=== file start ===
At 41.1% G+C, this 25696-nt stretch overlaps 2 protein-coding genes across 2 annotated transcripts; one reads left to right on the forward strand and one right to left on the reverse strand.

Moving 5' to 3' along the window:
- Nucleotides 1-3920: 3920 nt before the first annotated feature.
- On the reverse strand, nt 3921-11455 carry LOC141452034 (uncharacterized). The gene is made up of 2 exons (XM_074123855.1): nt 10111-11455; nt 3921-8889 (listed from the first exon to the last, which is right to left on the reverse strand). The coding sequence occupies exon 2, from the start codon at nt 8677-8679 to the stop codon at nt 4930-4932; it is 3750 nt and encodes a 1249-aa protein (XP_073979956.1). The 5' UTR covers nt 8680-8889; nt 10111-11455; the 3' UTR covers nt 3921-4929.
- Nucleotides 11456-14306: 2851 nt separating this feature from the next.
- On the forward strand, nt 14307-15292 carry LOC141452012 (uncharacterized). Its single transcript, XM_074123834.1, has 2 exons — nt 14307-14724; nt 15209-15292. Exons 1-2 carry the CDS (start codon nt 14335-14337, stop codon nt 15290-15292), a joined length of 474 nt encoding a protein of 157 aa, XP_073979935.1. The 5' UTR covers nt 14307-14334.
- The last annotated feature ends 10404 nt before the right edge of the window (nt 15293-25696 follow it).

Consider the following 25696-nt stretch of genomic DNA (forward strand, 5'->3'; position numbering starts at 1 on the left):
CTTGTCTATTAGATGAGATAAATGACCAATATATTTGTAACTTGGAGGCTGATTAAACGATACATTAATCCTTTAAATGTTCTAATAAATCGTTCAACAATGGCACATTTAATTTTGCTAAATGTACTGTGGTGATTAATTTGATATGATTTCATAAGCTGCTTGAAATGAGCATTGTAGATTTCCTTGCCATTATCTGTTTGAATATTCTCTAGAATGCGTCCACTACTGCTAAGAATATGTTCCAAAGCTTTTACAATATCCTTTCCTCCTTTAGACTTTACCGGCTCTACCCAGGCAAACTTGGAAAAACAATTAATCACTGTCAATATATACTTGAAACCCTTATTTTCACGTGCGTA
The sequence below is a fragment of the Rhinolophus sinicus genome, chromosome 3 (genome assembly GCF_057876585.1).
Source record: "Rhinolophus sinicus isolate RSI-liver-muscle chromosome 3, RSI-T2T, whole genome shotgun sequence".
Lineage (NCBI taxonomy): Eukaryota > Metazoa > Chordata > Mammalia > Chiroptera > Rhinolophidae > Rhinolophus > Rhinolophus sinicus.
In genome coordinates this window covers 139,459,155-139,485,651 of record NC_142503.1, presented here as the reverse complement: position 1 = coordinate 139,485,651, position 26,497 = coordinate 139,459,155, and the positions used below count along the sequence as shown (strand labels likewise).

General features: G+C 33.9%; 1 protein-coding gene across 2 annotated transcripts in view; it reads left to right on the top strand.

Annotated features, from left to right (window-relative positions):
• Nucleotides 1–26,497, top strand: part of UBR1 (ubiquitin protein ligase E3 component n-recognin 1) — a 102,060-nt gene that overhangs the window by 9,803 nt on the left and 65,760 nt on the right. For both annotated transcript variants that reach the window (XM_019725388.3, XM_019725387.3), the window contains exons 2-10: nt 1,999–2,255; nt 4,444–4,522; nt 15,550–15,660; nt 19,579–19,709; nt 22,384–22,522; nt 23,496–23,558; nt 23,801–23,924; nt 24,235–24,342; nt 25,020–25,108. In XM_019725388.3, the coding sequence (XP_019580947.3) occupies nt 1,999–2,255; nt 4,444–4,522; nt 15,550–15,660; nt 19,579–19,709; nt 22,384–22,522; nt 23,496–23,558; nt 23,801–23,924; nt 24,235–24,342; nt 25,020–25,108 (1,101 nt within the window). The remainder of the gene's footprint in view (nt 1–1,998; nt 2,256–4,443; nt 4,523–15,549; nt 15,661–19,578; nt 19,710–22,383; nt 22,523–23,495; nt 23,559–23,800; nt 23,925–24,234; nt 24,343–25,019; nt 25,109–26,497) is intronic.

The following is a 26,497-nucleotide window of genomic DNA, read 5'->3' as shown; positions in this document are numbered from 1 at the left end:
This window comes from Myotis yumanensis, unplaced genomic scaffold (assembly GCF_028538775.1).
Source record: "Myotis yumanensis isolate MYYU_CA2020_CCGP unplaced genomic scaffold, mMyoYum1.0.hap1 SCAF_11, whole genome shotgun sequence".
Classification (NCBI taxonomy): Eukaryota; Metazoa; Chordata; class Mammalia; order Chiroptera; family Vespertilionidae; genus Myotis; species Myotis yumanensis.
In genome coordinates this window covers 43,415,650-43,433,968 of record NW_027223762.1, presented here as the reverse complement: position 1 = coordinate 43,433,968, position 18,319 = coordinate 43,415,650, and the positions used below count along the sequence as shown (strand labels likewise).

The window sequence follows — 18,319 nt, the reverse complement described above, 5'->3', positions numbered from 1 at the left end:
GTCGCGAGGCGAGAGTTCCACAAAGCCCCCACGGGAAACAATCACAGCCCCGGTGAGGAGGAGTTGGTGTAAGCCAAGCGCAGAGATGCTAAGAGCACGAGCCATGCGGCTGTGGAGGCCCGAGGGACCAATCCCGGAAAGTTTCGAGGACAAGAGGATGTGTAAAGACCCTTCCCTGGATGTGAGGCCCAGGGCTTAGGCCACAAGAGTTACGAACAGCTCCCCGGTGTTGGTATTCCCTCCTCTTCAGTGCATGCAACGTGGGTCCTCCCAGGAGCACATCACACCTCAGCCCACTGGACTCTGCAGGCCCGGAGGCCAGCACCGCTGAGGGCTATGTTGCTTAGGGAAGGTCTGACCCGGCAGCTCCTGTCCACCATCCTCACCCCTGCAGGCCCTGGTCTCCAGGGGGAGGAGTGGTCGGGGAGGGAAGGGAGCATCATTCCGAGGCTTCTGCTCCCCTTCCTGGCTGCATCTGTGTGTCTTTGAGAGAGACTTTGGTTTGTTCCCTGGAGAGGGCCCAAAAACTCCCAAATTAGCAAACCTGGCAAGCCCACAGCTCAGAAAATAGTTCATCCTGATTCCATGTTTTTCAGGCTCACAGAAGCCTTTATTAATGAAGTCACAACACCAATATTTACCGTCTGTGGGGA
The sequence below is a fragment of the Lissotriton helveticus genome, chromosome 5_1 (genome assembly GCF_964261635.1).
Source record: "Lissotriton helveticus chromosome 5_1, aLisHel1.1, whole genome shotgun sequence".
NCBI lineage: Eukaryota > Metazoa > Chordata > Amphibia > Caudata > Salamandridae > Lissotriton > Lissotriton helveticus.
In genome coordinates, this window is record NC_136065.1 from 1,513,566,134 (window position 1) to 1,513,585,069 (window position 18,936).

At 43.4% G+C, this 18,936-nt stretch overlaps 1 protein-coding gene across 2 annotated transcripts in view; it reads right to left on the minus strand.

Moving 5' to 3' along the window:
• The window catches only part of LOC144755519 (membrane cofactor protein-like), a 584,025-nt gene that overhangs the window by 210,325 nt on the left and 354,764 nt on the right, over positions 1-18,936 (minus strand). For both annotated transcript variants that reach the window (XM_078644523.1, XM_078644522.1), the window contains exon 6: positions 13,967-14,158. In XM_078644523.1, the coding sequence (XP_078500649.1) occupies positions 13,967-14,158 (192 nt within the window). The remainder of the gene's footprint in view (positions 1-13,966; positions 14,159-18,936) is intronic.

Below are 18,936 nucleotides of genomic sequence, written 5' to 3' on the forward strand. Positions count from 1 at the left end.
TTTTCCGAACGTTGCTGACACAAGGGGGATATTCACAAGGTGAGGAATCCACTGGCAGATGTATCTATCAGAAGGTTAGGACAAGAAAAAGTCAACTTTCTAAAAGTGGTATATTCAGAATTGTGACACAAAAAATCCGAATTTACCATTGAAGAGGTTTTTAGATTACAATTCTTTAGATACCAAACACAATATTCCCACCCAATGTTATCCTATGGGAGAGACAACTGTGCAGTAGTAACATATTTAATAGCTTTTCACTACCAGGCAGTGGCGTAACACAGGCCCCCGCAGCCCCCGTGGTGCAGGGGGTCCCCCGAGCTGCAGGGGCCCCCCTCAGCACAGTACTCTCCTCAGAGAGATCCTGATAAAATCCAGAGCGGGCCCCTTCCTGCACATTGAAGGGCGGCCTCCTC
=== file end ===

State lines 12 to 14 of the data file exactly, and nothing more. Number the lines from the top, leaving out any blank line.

Lineage (NCBI taxonomy): Eukaryota > Metazoa > Chordata > Mammalia > Chiroptera > Rhinolophidae > Rhinolophus > Rhinolophus sinicus.
In genome coordinates this window covers 139,459,155-139,485,651 of record NC_142503.1, presented here as the reverse complement: position 1 = coordinate 139,485,651, position 26,497 = coordinate 139,459,155, and the positions used below count along the sequence as shown (strand labels likewise).

General features: G+C 33.9%; 1 protein-coding gene across 2 annotated transcripts in view; it reads left to right on the top strand.